1 [brook]
a small, natural stream of fresh water.

before 900; Middle English; Old English brōc stream; cognate with Dutch broek, German Bruch marsh

brookless, adjective
brooklike, adjective Unabridged


2 [brook]
verb (used with object)
to bear; suffer; tolerate: I will brook no interference.

before 900; Middle English brouken, Old English brūcan; cognate with Dutch bruiken, German brauchen; akin to Gothic brukjan, Latin fruī to enjoy

brookable, adjective

take, stand, endure, abide, stomach. Unabridged
Based on the Random House Dictionary, © Random House, Inc. 2014.
Cite This Source Link To brook
World English Dictionary
brook1 (brʊk)
a natural freshwater stream smaller than a river
[Old English brōc; related to Old High German bruoh swamp, Dutch broek]

brook2 (brʊk)
(tr; usually used with a negative) to bear; tolerate
[Old English brūcan; related to Gothic brūkjan to use, Old High German brūhhan, Latin fruī to enjoy]

Brook (brʊk)
Peter (Paul Stephen). born 1925, British stage and film director, noted esp for his experimental work in the theatre

Collins English Dictionary - Complete & Unabridged 10th Edition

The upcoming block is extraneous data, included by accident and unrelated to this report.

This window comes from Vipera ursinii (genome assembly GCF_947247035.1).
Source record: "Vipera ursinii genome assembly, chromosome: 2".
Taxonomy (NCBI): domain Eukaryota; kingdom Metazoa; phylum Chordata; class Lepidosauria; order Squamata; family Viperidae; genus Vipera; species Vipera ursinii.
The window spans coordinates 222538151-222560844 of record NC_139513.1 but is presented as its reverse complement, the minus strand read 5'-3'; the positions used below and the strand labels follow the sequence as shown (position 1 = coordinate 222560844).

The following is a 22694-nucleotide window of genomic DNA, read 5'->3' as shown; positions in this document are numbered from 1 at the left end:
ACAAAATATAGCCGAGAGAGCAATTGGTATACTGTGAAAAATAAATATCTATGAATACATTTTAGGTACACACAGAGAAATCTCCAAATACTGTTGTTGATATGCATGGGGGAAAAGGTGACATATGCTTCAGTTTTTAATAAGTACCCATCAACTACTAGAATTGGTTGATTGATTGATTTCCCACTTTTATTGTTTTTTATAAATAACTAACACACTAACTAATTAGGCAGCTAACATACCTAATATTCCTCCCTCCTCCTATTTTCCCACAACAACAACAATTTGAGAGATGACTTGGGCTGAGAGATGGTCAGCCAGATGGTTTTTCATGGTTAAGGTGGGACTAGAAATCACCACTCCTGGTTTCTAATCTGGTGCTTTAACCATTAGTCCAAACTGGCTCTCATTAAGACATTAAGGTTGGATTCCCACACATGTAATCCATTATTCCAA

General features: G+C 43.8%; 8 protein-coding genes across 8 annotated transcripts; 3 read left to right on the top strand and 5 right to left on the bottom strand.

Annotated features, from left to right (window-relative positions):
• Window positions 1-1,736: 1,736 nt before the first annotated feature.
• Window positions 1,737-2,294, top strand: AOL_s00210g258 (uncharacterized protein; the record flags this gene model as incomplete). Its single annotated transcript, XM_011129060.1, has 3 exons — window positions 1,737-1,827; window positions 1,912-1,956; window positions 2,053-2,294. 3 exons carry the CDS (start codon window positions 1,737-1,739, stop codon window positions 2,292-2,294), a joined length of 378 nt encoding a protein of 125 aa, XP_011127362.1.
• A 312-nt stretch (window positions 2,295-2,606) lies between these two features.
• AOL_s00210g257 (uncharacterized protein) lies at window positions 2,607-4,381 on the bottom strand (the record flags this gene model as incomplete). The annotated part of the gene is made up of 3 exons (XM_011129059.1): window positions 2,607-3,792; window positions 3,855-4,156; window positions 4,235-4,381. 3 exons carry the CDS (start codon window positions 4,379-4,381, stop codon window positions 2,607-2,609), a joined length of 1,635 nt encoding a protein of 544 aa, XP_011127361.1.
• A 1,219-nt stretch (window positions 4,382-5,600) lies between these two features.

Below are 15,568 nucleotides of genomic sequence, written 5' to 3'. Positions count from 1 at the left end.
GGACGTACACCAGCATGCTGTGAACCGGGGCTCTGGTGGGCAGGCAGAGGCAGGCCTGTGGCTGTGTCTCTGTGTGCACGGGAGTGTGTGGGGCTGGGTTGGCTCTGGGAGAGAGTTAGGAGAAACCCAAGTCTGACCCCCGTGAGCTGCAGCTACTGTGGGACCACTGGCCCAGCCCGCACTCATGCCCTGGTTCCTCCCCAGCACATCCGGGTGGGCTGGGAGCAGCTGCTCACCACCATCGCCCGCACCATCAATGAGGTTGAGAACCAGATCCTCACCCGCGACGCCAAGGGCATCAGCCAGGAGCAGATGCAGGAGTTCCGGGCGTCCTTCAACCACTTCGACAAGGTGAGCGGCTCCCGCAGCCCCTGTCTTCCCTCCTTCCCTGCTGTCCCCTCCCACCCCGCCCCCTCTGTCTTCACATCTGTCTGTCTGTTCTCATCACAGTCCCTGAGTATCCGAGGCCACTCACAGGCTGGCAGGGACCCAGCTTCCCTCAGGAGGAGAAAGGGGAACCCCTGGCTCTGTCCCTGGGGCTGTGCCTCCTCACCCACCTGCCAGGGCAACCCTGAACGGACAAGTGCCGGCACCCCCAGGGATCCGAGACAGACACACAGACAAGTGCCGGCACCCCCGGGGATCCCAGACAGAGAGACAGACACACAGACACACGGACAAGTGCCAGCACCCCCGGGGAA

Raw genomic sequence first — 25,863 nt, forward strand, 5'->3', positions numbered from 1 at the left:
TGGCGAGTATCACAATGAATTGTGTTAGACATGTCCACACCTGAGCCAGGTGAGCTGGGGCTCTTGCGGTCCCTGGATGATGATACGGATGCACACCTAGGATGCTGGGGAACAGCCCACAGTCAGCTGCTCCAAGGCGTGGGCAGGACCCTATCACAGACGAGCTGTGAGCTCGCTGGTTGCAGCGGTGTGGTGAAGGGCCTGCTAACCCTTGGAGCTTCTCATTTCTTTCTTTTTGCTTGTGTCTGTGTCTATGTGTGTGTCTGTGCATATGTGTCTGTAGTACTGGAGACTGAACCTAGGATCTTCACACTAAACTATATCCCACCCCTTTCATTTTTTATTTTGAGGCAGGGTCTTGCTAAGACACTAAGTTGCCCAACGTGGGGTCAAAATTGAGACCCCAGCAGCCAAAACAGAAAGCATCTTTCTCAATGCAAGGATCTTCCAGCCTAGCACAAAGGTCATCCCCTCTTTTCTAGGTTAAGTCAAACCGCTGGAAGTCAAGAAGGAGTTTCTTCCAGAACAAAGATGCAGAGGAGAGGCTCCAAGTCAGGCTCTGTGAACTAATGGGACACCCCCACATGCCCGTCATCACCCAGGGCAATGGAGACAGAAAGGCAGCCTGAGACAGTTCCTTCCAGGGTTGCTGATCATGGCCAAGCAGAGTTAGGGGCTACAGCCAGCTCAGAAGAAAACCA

2009 © William Collins Sons & Co. Ltd. 1979, 1986 © HarperCollins
Publishers 1998, 2000, 2003, 2005, 2006, 2007, 2009
Cite This Source
Word Origin & History

"small stream," O.E. broc "flowing stream, torrest," of obscure origin, probably from P.Gmc. *broka- which yielded words in Ger. (Bruch) and Du. (broek) that have a sense of "marsh." In Sussex and Kent, it means "water-meadow," and in plural, "low, marshy ground."

"to endure," O.E. brucan "use, ennjoy, possess; eat; cohabit with," from P.Gmc. *bruk- "to make use of, enjoy" (cf. O.S. brukan, O.Fris. bruka, O.H.G. bruhhan, Ger. brauchen "to use," Goth. brukjan), from PIE base *bhrug- "to make use of, have enjoyment of" (cf. L. fructus). Sense of "use" applied to
food led to "be able to digest," and by 16c. to "tolerate."
Online Etymology Dictionary, © 2010 Douglas Harper
Cite This Source
Bible Dictionary

Brook definition

a torrent. (1.) Applied to small streams, as the Arnon, Jabbok, etc. Isaiah (15:7) speaks of the "book of the willows," probably the Wady-el-Asha. (2.) It is also applied to winter torrents (Job 6:15; Num. 34:5; Josh. 15:4, 47), and to the torrent-bed or wady as well as to the torrent itself (Num. 13:23; 1 Kings 17:3). (3.) In Isa. 19:7 the river Nile is meant, as rendered in the Revised Version.

Easton's 1897 Bible Dictionary
Cite This Source
Example sentences
In such case the light rays stream over that something as water in a swift
  brook streams over a submerged boulder.
East of the cottages, a unique eco-friendly water-filtration system cleans
  brook water for the lodge's use.
None of these facts brook disagreement, but here the unity ends.
Finding traces of pollution in a supposedly pristine mountain brook is sadly no
  longer surprising.
Copyright © 2014, LLC. All rights reserved.
  • Please Login or Sign Up to use the Recent Searches feature